Incorporation of Property Portfolio and mortgages

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I know there has been numerous threads about the incorporation relief and SDLT relief on a property business incorporation but I am interested in the loan side of things where there are mortgages secured on the properties to be transferred.

If we assume that an active property partnership qualifies for s162 relief and SDLT relief (obviously a big assumption but these have already been discussed at length elsewhere) my understanding is that under ESC D32  ( business liabilities that the company takes on are not treated as consideration. But the property 118 schemes and others tried to remedy the issue whereby for property

  • The lender has to be notifed that the legal ownership of the property is changing
  • In the case of individual mortgages, a number of lenders require a new loan to be taken out in the company and the old loan paid off.

The latter arguably creating consideration which is not covered by s162 relief (I'm assuming that the mortgage isn't classed as a personal liability).

I know a number of people on here do not agree with DN's analysis of the s162 relief points on the Property 118 scheme and that a gain may not neccessarily arise. So is it possible, assuming you can get over the first hurdles in relation to partnership/S162, to incorporate with mortgages without there being consideration?  So without adding in the DLA greedy bits property 118 included, would a bridging loan situation whereby a lender agrees to pay off all prior mortgages with a bridging loan owed by the property business which novates to the company to be subsequently repaid with new mortgages potentially work for s162 purposes?  

The purpose of ESC D32 was to prevent there being a tax liability where no cash had been received and that is the case here but the whole DN piece and analysis has confused me. Clearly there are risks involved as HMRC may not agree but I am trying to understand from a base line perspective why the bridging loan does not work.  Is there any permeation or loan steps which do potentially work better?

Just for the avoidance of doubt I am not trying to create a new 'scheme' but have a client with a substantial property student lettings business and for many commercial reasons a corporate wrapper is needed. 

Replies (6)

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Replying to Justin Bryant:
By Justin Bryant
24th Jan 2024 09:48

Even so-called experts get this wrong. For example, this article is full of basic errors:

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Replying to Justin Bryant:
By Justin Bryant
24th Jan 2024 10:33

P62 here is a better analysis:

You pays your money and you takes your choice.

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By ireallyshouldknowthisbut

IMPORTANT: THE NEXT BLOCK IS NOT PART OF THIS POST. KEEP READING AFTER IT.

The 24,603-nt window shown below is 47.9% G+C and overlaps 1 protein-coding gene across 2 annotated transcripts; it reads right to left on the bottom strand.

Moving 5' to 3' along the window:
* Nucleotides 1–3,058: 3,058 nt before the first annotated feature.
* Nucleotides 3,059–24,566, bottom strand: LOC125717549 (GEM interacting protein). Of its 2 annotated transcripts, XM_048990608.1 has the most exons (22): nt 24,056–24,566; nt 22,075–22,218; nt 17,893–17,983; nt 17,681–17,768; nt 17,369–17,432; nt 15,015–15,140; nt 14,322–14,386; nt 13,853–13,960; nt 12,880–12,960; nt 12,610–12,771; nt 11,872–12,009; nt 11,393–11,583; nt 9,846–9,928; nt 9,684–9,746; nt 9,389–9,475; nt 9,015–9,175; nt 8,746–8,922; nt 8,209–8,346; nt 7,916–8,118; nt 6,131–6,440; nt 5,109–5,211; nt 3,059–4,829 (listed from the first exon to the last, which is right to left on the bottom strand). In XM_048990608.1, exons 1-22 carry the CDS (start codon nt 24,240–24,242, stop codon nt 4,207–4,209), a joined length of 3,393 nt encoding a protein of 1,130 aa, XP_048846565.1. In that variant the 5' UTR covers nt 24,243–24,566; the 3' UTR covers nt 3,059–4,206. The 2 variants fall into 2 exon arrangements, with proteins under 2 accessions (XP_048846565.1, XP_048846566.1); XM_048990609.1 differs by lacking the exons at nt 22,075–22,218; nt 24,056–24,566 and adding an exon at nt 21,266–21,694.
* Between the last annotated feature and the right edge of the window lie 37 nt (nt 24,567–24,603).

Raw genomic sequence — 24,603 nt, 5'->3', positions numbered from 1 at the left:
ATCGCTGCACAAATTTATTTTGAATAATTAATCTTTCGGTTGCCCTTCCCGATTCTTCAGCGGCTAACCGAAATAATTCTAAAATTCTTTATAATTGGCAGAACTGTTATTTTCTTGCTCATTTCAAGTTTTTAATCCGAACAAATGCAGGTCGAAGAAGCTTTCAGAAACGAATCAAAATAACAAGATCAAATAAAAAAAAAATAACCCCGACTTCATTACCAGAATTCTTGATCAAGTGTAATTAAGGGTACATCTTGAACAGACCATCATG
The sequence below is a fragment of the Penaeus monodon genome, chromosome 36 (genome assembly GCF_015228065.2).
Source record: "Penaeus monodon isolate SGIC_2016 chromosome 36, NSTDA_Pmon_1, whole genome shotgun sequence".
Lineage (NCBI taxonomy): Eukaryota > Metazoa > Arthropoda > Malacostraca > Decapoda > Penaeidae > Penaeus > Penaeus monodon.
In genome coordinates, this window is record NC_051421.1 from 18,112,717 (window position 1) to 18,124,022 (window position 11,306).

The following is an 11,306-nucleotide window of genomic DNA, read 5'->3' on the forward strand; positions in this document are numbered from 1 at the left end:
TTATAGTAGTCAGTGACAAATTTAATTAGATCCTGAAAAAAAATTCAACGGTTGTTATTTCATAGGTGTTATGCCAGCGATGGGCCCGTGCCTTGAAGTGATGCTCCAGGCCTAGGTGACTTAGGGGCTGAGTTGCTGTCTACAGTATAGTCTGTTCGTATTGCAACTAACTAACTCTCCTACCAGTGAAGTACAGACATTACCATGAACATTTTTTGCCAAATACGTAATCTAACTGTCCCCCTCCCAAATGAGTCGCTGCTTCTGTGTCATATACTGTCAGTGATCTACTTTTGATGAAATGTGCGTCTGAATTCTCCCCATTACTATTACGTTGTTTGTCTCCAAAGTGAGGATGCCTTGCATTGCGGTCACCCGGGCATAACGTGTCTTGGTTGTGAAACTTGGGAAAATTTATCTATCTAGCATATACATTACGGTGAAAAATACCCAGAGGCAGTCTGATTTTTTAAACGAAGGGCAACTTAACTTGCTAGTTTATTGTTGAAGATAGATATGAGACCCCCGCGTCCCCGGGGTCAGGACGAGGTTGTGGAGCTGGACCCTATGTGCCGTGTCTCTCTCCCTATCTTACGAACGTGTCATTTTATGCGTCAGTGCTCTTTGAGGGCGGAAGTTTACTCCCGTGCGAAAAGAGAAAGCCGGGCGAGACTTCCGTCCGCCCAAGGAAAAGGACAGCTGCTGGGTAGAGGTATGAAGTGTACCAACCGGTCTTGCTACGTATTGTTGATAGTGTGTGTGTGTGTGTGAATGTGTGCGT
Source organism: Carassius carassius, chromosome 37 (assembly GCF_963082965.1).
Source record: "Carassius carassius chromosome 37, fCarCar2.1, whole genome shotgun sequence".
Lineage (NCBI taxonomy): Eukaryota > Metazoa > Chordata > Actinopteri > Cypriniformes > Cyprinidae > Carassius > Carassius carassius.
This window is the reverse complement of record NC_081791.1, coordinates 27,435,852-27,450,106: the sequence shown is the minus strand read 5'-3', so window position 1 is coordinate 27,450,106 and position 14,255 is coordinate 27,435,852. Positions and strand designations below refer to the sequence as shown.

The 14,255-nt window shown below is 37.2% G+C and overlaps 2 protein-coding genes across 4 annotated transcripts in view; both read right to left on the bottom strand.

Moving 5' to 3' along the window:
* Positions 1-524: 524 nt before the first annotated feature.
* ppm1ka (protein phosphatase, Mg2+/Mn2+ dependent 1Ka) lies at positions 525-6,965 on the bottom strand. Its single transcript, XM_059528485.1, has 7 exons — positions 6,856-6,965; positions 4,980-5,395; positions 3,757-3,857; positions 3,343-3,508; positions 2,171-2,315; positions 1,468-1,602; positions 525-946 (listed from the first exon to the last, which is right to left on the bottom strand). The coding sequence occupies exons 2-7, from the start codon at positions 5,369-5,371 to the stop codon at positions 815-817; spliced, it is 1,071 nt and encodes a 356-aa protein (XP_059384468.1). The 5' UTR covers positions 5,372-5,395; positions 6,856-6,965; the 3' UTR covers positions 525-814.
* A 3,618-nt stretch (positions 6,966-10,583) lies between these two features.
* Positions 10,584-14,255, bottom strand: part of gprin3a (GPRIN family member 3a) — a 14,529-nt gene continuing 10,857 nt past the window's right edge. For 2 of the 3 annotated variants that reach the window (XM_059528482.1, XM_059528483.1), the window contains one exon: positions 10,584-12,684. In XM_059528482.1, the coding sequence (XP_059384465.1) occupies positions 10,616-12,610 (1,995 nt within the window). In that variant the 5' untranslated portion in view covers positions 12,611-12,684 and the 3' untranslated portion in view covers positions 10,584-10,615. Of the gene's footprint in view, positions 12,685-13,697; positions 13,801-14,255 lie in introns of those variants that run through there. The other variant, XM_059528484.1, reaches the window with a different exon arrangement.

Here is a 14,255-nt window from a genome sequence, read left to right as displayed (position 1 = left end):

23rd Jan 2024 11:57

Most of the property 118 scheme's rely on a very large element of fiction and advisors knowing little, and clients less.

I wont engage in any client thinking of it, it's just not worth the blow back down the line when this stuff fully implodes.

Even if you manage to get this working as advertised, its going to get caught up in the tsunami of ones which don't when HMRC get stuck in and your client is going to be pouring in hundreds of hours to defend themselves.

See employee benefit trusts, only idiots got involved in those and now bleat about it.

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Replying to ireallyshouldknowthisbut:
By Justin Bryant
23rd Jan 2024 14:46

That's not quite right re EBT loan schemes, as pre-2011 EBT loan schemes escaped the 2019 LC (on paper at least) thanks to the Morse Review.

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Replying to ireallyshouldknowthisbut:
By SteveHa
03rd May 2024 16:18

I've recently had one land on my desk who had engaged based on the sales spiel presented by the Property 118.

I had my gut feelings how to handle it (though thankfully, Justin suggested that my knee jerk may not be the best jerk), and today, I've finished my first draft of my report for the client offering options. I have to say, none are particularly attractive, and the best outcome will depend on the outcome of P118's appeal against the DOTAS SRN (which none of us can be certain of, but I'm definitely in the "unlikely to succeed" camp).

It will presented to the client to assess the relative merits and costs of each option (one being, suck it and see).

I've reached the point where I'm not prepared to advise a course of action. Whatever I advise has the potential to blow up in my face.

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Replying to SteveHa:
By FactChecker
03rd May 2024 17:53

Undoubtedly wise (your final para) ... although I'm mildly surprised that your sense of self preservation didn't kick in *before* engaging the client.

'A bucket full of who knows what .. certainly toxic and quite possibly unstable' as someone described to me the result of following a P118 'plan'.

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